Gurugram-based foodtech unicorn Zomato has been paying off hackers who have responsibly disclosed bugs with the company’s platform.
An IANS report has cited HackerOne statistics to say that Zomato has paid more than $100K (over INR 70 Lakh) to 435 hackers till date for finding and fixing bugs on its platform. It said that $12,350 (over INR 8.7 Lakh) in bounties have been paid in the last 90 days.
How Zomato Tackles Security Bugs?
The report said that since July 2017, Zomato has been using HackerOne’s bug bounty programme and has successfully resolved 775 vulnerabilities report. HackerOne claimed that the Zomato security team is tasked with protecting sensitive information for over 55 Mn unique monthly visitors.
The report showed that for the critical bug discovery on its platform, Zomato pays $2,000 to security researchers, $700 for bugs with high-severity impact, $300 for medium and $150 for low-impact vulnerabilities.
The concerns for user safety at blog gained prominence when in May 2017, hackers broke into Zomato, stealing email addresses and hashed passwords of nearly 17 Mn registered users. At the time, Zomato had said that no payment information or credit card data was stolen or leaked.
It had reset the passwords for all affected users and logged them out of the app and website. According to the company, it takes security seriously.
“We’re committed to protecting our community. If you are a security researcher or expert, and believe you’ve identified security-related issues with Zomato’s website or apps, we would appreciate you disclosing it to us responsibly,” the company said.
“The scope of issues is limited to technical vulnerabilities in the Zomato website or mobile apps. Please do not attempt to compromise the safety or privacy of our users (so please use test accounts), or the availability of Zomato through DoS attacks or spam,” Zomato reportedly told security researchers.
What Is Happening At Zomato?
In terms of numbers, Zomato recorded a 225% rise in revenue in the first half of FY2020. According to the company’s biannual report, it has registered $205 Mn in revenue, compared to $63 Mn in the first half of last year.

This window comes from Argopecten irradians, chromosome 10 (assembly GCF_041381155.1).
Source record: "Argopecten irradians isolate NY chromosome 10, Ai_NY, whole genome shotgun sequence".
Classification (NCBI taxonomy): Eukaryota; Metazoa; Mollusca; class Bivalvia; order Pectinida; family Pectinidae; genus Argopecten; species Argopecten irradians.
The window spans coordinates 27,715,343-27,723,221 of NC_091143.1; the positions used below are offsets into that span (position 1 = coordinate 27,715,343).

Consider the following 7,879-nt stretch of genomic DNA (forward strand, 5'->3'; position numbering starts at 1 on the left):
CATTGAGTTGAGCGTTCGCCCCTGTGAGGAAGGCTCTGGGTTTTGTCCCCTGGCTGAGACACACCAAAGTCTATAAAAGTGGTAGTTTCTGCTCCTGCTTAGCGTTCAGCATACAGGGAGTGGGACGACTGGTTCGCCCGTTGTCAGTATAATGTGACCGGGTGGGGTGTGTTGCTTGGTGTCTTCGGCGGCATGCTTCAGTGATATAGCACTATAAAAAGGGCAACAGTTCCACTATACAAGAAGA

The report also mentioned that there has been a 40% decline in Zomato’s EBITDA (earnings before interest, tax, depreciation and amortization) loss from March to September 2019. The company has also pointed out that its monthly burn rate, which measures the rate at which a company is losing money, is down by 60%.
In the H1FY20, the food aggregator and delivery startup has around 119K restaurants, compared to 43K last year.
Over the last few months, Zomato has been through #logout campaign, discontinuing infinity dining service, altering rules and extending the benefits of Zomato Gold, and multiple rounds of layoffs, and protests from delivery partners.
Cybersecurity Concerns At Internet Companies
In September, Uber fixed a hacking bug found by Indian cybersecurity researcher Anand Prakash and paid him a bounty of $6,500. Prakash told Inc42 that the bug allowed hackers to log into anyone’s Uber account.
In August, Chennai-based security researcher Laxman Muthiyah found a bug in the Facebook-owned Instagram, which allowed anyone to hack the popular photo-sharing social networking service. The revelation came barely a month after reporting a similar flaw on Instagram.
India has been the second most cyberattacks affected country between 2016 to 2018, according to a new Data Security Council of India (DSCI) report. Further, the average cost for a data breach in India has risen 7.9% since 2017, with the average cost per breached record amounting to INR 4,552 ($64).